NHS Digital and DHSC refuse to suspend migrant data-sharing agreement with the Home Office, despite concerns raised by MPs and doctors
Published 28th February 2018
In a joint letter with the Home Office to the Health Select Committee (HSC), Department of Health and Social Care (DHSC) said “we do not consider that, on the present state of the evidence, there is warrant for a significant change of approach – or specifically for terminating” the Memorandum of Understating (MoU) which allows NHS Digital (NHSD) to share patient information, including home address, with the Home Office. This conclusion was echoed in a letter from NHSD which described the evidence that the data-sharing deterred undocumented migrants from seeking healthcare as “anecdotal”.
In light of the responses received, the HSC has decided to hold a further evidence session.
Impact on migrant health seeking behaviour and public health
Last month, the HSC called on NHSD to immediately suspend the MoU after hearing evidence from doctors and patient groups that the data-sharing arrangement made undocumented migrants too afraid to access healthcare services. The HSC accused NHSD of “comprehensively” ignoring the advice of Public Health England, as well as concerns raised by the General Medical Council and the National Data Guardian.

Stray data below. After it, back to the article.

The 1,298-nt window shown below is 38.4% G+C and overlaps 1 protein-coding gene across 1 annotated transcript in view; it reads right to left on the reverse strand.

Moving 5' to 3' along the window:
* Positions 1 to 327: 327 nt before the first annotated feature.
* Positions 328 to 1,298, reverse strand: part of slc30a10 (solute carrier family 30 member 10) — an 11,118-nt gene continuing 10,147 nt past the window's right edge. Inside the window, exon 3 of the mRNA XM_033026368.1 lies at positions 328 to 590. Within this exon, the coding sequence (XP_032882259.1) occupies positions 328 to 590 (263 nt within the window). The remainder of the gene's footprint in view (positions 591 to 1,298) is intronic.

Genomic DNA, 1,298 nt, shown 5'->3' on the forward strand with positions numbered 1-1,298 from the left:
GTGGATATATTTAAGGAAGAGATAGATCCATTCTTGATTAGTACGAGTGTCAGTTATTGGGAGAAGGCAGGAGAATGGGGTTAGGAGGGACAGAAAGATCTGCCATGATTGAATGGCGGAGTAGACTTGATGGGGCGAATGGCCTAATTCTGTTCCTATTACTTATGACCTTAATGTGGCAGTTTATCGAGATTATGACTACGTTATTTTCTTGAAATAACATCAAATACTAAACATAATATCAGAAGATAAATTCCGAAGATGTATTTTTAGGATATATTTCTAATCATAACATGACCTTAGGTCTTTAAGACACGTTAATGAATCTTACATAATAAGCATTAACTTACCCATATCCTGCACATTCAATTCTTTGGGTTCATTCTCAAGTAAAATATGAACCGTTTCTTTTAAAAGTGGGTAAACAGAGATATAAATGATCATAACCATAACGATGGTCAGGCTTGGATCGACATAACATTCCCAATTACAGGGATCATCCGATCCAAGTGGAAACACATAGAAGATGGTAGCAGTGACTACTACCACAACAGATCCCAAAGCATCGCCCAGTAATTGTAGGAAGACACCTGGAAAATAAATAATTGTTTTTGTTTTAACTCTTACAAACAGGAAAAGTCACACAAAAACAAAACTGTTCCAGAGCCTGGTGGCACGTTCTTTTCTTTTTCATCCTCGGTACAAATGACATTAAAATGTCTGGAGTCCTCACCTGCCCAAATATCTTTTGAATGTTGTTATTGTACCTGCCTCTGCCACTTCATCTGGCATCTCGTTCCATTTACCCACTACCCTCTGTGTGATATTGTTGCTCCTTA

Lucy Jones, Director of Programmes at Doctors of the World UK, said: “In our clinic we see the devastating impact of the policy of using NHS patient records to track down and arrest migrants on a daily basis. Only this morning our clinic team met urgently about the increase in vulnerable pregnant women too frightened to go to antenatal care appointments. Whilst patient information is being shared, we cannot reassure them confidentiality will be respected.
Our doctors, nurses and patient groups have, on many occasions, provided evidence of the life or death impact of this arrangement. The Health Select Committee and the National Data Guardian found the impact on vulnerable people living in the UK – including victims of trafficking and pregnant women to be compelling and significant yet NHS Digital is continuing to ignore them.”
Impact on patient confidentiality
The response from DHSC, the Home Office and NHSD fails to address the HSC’s concern that the agreement breaches the General Medical Council’s guidance on confidentiality and the NHS Confidentiality Code of Practice.
Acknowledging the breach, NHSD referred to an NHS England review of the NHS Code “which may result in greater alignment of the [NHS] Code of Practice with the [legal bases for the MoU].”
The HSC Chair, Dr Sarah Wollaston MP, had expressed concern about efforts to amend medical confidentiality guidance. Following the inquiry, Wollaston tweeted: “Really was not for @NHSDigital to in effect rewrite the principles underpinning confidentiality.”
Jones said: “It is deeply concerning that NHS Digital and DHSC are not listening to these concerns and will continue to breach patient confidentiality despite the Health Select Committee call to stop immediately. With doctors and nurses we’ll continue our #StopSharing campaign to call on NHS Digital to protect the principles of a confidential health service.”
Media enquiries to Ella Abraham (firstname.lastname@example.org)